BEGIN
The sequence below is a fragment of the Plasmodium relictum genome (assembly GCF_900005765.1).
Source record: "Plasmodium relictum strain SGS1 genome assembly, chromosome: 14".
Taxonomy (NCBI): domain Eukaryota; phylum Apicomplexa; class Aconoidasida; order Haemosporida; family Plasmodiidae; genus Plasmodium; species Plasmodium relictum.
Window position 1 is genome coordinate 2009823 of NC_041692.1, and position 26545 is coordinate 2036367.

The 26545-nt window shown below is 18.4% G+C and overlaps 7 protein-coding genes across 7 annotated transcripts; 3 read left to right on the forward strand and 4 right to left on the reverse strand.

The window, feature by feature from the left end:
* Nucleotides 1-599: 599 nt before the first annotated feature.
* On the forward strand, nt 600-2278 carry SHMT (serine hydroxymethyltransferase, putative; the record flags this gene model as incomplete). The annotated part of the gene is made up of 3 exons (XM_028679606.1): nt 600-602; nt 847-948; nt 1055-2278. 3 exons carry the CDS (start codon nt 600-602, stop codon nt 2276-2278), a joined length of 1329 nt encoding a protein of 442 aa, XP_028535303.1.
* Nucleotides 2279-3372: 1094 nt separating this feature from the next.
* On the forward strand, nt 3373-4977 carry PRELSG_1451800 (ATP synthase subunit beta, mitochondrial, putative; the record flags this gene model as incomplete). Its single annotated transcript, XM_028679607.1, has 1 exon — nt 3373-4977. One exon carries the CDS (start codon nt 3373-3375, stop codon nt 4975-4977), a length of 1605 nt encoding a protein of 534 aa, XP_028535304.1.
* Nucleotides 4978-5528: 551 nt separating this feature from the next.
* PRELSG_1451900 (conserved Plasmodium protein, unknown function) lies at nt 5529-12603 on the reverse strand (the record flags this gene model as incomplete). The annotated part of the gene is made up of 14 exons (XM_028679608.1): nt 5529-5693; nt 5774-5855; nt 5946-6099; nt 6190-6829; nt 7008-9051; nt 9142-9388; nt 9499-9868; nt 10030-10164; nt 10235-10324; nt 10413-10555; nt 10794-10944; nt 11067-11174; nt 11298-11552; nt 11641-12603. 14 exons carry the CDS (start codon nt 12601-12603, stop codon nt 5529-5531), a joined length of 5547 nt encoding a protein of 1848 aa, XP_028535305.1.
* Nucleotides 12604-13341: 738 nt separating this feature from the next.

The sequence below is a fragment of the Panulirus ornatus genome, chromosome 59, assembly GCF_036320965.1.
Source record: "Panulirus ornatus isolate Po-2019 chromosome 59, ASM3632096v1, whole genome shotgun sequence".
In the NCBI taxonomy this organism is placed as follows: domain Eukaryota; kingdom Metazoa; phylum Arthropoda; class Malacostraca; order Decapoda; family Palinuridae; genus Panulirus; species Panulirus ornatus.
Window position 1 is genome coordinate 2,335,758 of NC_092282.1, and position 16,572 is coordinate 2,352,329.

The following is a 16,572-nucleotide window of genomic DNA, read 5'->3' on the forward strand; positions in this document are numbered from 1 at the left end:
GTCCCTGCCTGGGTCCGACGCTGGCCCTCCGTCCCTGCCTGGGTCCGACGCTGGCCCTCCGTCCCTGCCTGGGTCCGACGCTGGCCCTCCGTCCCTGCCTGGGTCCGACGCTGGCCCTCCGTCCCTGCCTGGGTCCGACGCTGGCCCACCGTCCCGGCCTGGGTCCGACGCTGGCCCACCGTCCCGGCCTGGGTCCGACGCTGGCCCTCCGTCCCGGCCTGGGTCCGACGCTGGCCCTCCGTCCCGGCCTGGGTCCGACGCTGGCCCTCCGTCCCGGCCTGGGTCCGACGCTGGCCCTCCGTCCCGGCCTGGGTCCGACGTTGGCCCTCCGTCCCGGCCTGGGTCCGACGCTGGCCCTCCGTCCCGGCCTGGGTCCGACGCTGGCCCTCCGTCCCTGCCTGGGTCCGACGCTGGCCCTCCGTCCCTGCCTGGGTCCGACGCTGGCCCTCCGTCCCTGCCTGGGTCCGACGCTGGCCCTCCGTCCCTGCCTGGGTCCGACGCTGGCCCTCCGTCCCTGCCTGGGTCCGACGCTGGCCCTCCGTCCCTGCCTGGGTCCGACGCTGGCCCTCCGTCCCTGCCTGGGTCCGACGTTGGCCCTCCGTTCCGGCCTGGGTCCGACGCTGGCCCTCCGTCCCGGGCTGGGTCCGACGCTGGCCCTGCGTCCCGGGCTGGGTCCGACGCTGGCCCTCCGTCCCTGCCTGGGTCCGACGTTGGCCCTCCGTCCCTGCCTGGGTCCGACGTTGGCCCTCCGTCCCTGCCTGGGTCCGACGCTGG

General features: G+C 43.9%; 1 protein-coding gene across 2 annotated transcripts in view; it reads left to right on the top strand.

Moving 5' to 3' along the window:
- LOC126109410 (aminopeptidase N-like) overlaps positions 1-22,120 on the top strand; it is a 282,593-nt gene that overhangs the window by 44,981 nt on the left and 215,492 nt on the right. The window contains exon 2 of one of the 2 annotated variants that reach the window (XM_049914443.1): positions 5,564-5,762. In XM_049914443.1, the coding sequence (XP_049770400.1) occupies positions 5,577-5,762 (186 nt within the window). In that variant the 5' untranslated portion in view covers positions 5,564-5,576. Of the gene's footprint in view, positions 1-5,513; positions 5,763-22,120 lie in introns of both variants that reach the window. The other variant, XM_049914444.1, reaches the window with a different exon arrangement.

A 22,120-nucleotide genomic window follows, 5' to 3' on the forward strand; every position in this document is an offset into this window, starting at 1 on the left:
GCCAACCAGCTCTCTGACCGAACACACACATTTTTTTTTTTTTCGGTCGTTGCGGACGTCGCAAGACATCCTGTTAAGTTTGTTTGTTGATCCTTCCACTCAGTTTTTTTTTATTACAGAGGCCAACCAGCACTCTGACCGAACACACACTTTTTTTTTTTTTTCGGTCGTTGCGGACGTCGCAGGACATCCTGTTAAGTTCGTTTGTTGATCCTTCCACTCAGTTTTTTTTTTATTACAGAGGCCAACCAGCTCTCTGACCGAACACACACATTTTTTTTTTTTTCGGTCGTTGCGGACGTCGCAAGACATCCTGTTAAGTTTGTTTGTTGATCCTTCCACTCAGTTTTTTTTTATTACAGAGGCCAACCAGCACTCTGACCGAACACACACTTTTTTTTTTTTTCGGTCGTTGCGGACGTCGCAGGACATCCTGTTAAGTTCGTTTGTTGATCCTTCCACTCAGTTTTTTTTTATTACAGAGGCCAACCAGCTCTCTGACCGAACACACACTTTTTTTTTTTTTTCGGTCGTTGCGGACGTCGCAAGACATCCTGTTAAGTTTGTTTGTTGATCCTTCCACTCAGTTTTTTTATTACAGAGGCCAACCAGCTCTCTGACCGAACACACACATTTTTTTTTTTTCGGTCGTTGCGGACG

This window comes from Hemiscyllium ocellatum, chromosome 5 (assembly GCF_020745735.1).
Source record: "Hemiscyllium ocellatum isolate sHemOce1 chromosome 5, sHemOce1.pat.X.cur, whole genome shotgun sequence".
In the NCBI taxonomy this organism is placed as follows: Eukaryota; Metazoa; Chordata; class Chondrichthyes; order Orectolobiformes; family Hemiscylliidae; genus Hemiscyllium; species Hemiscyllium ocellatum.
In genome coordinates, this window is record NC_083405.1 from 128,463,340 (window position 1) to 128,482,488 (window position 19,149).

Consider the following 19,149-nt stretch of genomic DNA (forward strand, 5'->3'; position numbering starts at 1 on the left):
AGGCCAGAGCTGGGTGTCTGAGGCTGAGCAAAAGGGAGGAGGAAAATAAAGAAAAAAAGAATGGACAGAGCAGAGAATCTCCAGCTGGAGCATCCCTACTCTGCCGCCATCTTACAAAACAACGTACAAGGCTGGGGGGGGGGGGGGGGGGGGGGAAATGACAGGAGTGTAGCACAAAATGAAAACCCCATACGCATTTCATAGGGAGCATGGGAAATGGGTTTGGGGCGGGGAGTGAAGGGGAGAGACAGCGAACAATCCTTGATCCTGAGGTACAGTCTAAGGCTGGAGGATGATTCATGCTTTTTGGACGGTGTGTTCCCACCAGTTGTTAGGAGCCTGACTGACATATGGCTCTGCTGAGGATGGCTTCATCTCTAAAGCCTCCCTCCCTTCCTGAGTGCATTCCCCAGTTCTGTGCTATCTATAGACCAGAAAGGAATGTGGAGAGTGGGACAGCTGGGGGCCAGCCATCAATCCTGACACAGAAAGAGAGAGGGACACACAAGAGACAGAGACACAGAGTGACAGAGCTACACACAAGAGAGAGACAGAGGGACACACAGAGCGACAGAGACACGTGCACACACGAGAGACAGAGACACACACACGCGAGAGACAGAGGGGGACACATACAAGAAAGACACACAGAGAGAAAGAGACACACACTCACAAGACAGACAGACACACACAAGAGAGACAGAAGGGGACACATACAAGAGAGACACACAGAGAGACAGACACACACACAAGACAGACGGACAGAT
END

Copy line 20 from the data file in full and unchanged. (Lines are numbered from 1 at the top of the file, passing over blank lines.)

General features: G+C 43.9%; 1 protein-coding gene across 2 annotated transcripts in view; it reads left to right on the top strand.